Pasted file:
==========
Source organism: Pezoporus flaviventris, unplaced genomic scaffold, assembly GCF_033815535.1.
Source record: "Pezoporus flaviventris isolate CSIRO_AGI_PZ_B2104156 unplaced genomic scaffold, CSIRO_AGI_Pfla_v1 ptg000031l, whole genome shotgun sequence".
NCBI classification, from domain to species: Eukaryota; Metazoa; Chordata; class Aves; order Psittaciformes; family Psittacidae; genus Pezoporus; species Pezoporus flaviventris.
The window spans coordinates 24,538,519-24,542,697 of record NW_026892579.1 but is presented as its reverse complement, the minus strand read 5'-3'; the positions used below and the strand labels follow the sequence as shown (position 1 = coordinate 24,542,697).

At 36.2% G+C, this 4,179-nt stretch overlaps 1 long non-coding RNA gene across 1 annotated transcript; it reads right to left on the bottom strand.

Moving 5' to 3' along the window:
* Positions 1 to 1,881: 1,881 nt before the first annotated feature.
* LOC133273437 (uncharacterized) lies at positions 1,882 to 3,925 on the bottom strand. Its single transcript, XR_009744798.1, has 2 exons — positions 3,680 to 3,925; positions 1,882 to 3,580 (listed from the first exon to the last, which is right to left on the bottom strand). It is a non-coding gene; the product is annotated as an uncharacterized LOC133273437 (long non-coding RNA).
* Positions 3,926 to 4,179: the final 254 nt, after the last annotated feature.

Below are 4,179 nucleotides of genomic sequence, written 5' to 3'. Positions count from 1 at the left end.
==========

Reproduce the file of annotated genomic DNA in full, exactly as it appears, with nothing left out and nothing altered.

Source organism: Pezoporus flaviventris, unplaced genomic scaffold, assembly GCF_033815535.1.
Source record: "Pezoporus flaviventris isolate CSIRO_AGI_PZ_B2104156 unplaced genomic scaffold, CSIRO_AGI_Pfla_v1 ptg000031l, whole genome shotgun sequence".
NCBI classification, from domain to species: Eukaryota; Metazoa; Chordata; class Aves; order Psittaciformes; family Psittacidae; genus Pezoporus; species Pezoporus flaviventris.
The window spans coordinates 24,538,519-24,542,697 of record NW_026892579.1 but is presented as its reverse complement, the minus strand read 5'-3'; the positions used below and the strand labels follow the sequence as shown (position 1 = coordinate 24,542,697).

At 36.2% G+C, this 4,179-nt stretch overlaps 1 long non-coding RNA gene across 1 annotated transcript; it reads right to left on the bottom strand.

Moving 5' to 3' along the window:
* Positions 1 to 1,881: 1,881 nt before the first annotated feature.
* LOC133273437 (uncharacterized) lies at positions 1,882 to 3,925 on the bottom strand. Its single transcript, XR_009744798.1, has 2 exons — positions 3,680 to 3,925; positions 1,882 to 3,580 (listed from the first exon to the last, which is right to left on the bottom strand). It is a non-coding gene; the product is annotated as an uncharacterized LOC133273437 (long non-coding RNA).
* Positions 3,926 to 4,179: the final 254 nt, after the last annotated feature.

Below are 4,179 nucleotides of genomic sequence, written 5' to 3'. Positions count from 1 at the left end.